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Watch archival news footage of the Camden 28 defendants being arrested in 1971.

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A historian tracks the evolution of resistance against the draft.

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A historian explains the significance of two events related to the FBI actions against the Camden 28.

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Camden 28 defense lawyer David Kairys talks about how the introduction of an affidavit into the case shaped the charge of the jury.

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A member of the team that prosecuted the Camden 29 reads from the lead prosecutor's closing statement at the trial.

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Members of the Camden 28 thank historian Howard Zinn for his writing and his testimony at their 2002 reunion.

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In their closing statements at the 2002 reunion, members of the Camden 2008 talk about making decisions according to higher laws.

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An FBI agent and Father Michael Doyle offer contradictory accounts of the arrest of the Camden 28 at the draft board.

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Two former friends, one of whom acted an informant for the FBI and betrayed the other, are reunited in an emotional scene.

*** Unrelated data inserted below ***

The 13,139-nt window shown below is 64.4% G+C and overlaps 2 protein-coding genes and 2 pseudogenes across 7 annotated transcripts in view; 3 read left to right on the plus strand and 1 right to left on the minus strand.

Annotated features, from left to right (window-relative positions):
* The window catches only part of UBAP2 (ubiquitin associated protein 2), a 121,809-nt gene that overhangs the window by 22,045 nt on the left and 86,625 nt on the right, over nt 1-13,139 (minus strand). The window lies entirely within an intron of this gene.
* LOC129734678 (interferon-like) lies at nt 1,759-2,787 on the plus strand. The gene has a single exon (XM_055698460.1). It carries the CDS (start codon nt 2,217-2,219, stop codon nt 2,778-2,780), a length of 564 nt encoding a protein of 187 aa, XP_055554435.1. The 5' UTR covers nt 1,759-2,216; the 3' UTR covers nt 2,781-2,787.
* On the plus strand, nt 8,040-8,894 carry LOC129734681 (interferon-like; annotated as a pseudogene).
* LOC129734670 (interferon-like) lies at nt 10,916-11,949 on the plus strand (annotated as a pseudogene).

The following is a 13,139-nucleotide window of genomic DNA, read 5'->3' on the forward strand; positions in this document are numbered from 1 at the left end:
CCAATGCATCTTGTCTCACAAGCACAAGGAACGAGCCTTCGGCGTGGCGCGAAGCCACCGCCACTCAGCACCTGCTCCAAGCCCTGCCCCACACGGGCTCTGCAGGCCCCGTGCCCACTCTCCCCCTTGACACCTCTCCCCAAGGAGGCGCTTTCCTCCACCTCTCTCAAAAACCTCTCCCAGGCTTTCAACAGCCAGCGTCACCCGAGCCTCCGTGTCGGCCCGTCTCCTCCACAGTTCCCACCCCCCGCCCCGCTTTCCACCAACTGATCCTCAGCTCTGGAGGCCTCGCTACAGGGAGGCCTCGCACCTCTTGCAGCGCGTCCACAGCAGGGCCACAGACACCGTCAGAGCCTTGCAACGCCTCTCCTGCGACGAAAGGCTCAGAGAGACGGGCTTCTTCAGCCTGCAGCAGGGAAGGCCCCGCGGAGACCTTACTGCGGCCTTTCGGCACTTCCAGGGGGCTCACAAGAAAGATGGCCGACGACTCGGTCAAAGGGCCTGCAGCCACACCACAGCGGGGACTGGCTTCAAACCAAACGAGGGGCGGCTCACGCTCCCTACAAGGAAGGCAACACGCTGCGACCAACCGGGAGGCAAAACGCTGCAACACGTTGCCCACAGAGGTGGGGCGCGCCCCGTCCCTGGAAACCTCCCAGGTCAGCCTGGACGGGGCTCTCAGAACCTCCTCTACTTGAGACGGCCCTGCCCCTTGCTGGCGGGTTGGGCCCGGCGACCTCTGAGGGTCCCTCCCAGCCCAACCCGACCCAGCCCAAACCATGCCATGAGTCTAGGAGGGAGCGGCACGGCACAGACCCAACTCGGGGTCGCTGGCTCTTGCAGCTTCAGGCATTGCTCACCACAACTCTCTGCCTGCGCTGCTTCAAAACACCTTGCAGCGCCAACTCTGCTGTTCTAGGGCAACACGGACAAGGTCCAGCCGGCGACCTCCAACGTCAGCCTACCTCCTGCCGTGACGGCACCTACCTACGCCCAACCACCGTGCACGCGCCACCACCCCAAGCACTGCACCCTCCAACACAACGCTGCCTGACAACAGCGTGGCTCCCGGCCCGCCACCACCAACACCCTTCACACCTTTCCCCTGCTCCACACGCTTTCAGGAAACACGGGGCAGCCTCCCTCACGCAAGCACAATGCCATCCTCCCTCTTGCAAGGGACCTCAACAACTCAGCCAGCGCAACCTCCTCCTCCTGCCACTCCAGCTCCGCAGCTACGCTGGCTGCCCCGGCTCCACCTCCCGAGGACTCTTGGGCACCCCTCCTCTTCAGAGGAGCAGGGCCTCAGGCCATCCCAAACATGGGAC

Filmmaker Interviews

First-time filmmaker Giacchino says that he hopes The Camden 28 helps people to understand how the tactics the government used to infiltrate the Vietnam-era anti-war movement has implications today.


A group of "Catholic Left" activists, including four Catholic priests and a Lutheran minister, are arrested when they protest the Vietnam War.

  • Updated on March 31, 2014

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Film Information

The Camden 28

Premiere Date: September 11, 2007

Streaming Dates: Expired

Photos: Download Here

Trailer: Link | Embed

Filmmaker: Anthony Giacchino Bio | Interview | Statement

Press: Critical Acclaim | Fact Sheet | Press Release


Anthony Giacchino
Anthony Giacchino

I wanted to tell the story of the Camden 28, but I also wanted to raise questions about government deception and reasons for going to war.”

— Anthony Giacchino


Film Update

Critical Acclaim

The unspoken parallels between Iraq and Vietnam and the antiwar movements then and now are illustrated by The Camden 28, a poignant documentary recalling the all-but-forgotten trial of 28 Vietnam War opponents, mostly members of the Catholic Left...”

— Stephen Holden,
The New York Times

One of the crème de la crème of American documentaries that earn a place on PBS's POV... It's a strikingly human story about conscience and activism.”

— Jonathan Storm,
The Philadelphia Inquirer

The film evokes an era when the Church led the fight for social justice instead of against it.”

— David Edelstein,
New York Magazine

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